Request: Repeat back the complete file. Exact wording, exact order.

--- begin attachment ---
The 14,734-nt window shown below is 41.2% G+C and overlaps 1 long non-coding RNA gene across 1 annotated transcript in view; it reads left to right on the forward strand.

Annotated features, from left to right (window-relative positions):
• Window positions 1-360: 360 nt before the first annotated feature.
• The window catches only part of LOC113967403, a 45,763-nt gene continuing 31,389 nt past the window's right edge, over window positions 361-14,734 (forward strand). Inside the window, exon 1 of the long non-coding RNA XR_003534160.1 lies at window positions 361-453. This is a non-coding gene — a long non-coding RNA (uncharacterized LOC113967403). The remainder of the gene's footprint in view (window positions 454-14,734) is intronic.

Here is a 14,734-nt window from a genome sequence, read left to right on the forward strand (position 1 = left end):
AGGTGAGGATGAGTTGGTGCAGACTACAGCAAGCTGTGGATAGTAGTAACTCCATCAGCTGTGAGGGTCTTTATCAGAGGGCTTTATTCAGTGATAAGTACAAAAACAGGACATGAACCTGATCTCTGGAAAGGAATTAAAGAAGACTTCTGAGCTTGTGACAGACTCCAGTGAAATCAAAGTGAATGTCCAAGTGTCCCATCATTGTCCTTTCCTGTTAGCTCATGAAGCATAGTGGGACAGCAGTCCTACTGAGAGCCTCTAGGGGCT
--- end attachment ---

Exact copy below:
The 14,734-nt window shown below is 41.2% G+C and overlaps 1 long non-coding RNA gene across 1 annotated transcript in view; it reads left to right on the forward strand.

Annotated features, from left to right (window-relative positions):
• Window positions 1-360: 360 nt before the first annotated feature.
• The window catches only part of LOC113967403, a 45,763-nt gene continuing 31,389 nt past the window's right edge, over window positions 361-14,734 (forward strand). Inside the window, exon 1 of the long non-coding RNA XR_003534160.1 lies at window positions 361-453. This is a non-coding gene — a long non-coding RNA (uncharacterized LOC113967403). The remainder of the gene's footprint in view (window positions 454-14,734) is intronic.

Here is a 14,734-nt window from a genome sequence, read left to right on the forward strand (position 1 = left end):
AGGTGAGGATGAGTTGGTGCAGACTACAGCAAGCTGTGGATAGTAGTAACTCCATCAGCTGTGAGGGTCTTTATCAGAGGGCTTTATTCAGTGATAAGTACAAAAACAGGACATGAACCTGATCTCTGGAAAGGAATTAAAGAAGACTTCTGAGCTTGTGACAGACTCCAGTGAAATCAAAGTGAATGTCCAAGTGTCCCATCATTGTCCTTTCCTGTTAGCTCATGAAGCATAGTGGGACAGCAGTCCTACTGAGAGCCTCTAGGGGCT